Funeral For A Friend is one of the last remaining bastions of the British hardcore scene that exploded into the mainstream at the turn of the century. Bursting out of Bridgend, South Wales, in 2001, Funeral For A Friend were hailed as the saviours of rock music from a young age and given the task of re-energising a scene in desperate need of fresh blood. They are veterans, in many ways, but fourteen years after their formation and the band still packs as much punch and purpose as they started with, if not more.

2013’s Conduit was an exemplary moment of a band breaking out from the weight of expectation that had been placed on their shoulders before they even started. Vivid, aggressive and urgent, Conduit shook off every presumption that had been attached to Funeral For A Friend after the release of their era-defining album Casually Dressed & Deep In Conversation in 2003. What follows, is Chapter & Verse – the band’s seventh full-length record and a natural follow-on from the confidence and conviction displayed on Conduit.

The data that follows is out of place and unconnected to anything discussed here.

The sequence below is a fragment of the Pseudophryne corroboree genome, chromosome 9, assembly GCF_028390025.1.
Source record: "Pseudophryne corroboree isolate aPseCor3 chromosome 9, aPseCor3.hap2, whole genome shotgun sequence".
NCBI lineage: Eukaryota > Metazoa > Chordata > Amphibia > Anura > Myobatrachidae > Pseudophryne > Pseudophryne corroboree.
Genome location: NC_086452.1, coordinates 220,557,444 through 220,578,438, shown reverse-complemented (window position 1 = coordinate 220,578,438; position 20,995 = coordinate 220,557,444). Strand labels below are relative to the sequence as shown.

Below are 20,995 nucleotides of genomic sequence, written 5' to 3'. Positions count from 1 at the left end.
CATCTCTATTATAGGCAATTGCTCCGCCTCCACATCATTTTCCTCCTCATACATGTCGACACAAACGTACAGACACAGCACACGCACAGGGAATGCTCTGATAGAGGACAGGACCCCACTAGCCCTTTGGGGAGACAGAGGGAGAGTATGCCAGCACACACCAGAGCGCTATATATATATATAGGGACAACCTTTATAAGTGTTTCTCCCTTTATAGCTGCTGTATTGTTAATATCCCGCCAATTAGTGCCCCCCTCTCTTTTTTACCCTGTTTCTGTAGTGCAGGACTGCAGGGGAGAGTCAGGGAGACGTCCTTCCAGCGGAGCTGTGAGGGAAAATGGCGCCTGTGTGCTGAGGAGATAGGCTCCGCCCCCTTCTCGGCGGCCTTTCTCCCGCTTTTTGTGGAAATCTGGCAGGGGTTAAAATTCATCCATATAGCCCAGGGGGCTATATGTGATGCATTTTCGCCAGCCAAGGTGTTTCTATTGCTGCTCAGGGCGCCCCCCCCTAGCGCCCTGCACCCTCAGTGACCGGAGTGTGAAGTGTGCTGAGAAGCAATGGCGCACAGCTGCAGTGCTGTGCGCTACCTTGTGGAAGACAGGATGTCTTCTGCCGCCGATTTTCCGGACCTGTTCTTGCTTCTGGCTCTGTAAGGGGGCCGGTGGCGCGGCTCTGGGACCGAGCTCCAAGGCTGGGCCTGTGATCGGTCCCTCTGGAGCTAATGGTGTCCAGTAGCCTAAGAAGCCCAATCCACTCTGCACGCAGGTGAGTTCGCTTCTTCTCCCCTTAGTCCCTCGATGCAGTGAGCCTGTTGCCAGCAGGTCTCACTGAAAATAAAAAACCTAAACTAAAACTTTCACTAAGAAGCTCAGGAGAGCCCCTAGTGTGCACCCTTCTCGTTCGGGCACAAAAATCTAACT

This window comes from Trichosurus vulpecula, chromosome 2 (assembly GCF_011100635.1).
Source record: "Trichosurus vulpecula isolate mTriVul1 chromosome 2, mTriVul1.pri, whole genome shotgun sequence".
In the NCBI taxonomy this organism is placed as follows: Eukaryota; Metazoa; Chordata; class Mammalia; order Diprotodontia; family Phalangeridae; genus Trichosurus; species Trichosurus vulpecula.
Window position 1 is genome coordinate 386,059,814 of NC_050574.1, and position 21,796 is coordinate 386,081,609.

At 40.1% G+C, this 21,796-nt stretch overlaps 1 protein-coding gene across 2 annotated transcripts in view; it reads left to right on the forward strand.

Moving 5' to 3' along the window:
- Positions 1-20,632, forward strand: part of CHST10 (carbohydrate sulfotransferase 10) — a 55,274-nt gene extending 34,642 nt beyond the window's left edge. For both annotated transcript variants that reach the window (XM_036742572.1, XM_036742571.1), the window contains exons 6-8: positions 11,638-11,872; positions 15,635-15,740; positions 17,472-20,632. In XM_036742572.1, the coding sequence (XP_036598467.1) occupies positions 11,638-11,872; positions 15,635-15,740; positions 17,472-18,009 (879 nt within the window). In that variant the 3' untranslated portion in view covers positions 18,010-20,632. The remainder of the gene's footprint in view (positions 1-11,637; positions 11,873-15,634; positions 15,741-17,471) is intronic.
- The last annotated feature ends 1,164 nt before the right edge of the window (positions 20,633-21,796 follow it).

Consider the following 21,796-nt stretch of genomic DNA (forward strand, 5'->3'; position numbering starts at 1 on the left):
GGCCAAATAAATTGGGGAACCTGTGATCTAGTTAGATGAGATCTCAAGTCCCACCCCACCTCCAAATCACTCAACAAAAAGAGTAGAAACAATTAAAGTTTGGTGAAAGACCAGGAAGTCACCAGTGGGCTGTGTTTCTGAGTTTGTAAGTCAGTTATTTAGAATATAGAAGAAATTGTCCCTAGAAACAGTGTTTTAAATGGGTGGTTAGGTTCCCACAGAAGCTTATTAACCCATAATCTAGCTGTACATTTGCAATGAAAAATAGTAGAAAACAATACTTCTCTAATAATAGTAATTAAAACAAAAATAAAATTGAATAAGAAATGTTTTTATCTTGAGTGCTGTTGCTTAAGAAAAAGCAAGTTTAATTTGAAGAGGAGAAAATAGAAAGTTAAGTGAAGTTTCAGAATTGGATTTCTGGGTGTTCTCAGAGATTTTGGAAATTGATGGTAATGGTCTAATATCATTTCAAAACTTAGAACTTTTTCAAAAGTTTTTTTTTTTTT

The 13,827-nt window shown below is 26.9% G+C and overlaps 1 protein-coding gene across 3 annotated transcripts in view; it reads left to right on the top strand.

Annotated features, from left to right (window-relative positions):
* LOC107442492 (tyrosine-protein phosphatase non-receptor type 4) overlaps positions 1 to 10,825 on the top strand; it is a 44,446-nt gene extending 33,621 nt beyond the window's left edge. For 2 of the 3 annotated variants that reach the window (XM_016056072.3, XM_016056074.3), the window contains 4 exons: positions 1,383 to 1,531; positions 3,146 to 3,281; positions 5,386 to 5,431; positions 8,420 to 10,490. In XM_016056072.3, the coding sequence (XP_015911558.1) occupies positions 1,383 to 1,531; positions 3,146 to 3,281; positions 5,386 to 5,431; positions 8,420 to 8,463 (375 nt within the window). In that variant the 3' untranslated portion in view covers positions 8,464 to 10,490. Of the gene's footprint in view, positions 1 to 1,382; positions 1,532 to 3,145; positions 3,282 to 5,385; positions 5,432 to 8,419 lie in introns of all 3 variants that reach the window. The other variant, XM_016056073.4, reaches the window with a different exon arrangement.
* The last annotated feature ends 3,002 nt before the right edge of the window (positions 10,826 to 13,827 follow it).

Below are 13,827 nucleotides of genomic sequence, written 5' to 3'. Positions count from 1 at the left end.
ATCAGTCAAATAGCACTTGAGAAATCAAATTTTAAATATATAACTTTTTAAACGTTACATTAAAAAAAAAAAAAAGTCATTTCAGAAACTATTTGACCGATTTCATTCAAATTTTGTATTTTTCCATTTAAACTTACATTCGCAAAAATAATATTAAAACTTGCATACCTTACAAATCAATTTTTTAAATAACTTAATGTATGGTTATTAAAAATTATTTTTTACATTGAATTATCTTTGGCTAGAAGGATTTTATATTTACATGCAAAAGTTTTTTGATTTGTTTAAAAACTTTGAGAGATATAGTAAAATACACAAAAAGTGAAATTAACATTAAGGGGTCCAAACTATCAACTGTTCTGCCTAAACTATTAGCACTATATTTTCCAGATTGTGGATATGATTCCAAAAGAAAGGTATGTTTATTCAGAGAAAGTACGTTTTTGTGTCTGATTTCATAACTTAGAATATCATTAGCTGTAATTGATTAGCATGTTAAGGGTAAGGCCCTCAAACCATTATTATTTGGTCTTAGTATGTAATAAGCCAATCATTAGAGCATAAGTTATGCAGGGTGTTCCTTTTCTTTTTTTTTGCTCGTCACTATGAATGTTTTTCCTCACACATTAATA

Recorded in two weeks with Lewis Johns (Gnarwolves, Goodtime Boys), Chapter & Verse is a classic Funeral For A Friend effort in the spectacular way it melds gruff attitude with melodic choruses, but it also happens to be one of the most sonically diverse records the band has ever made.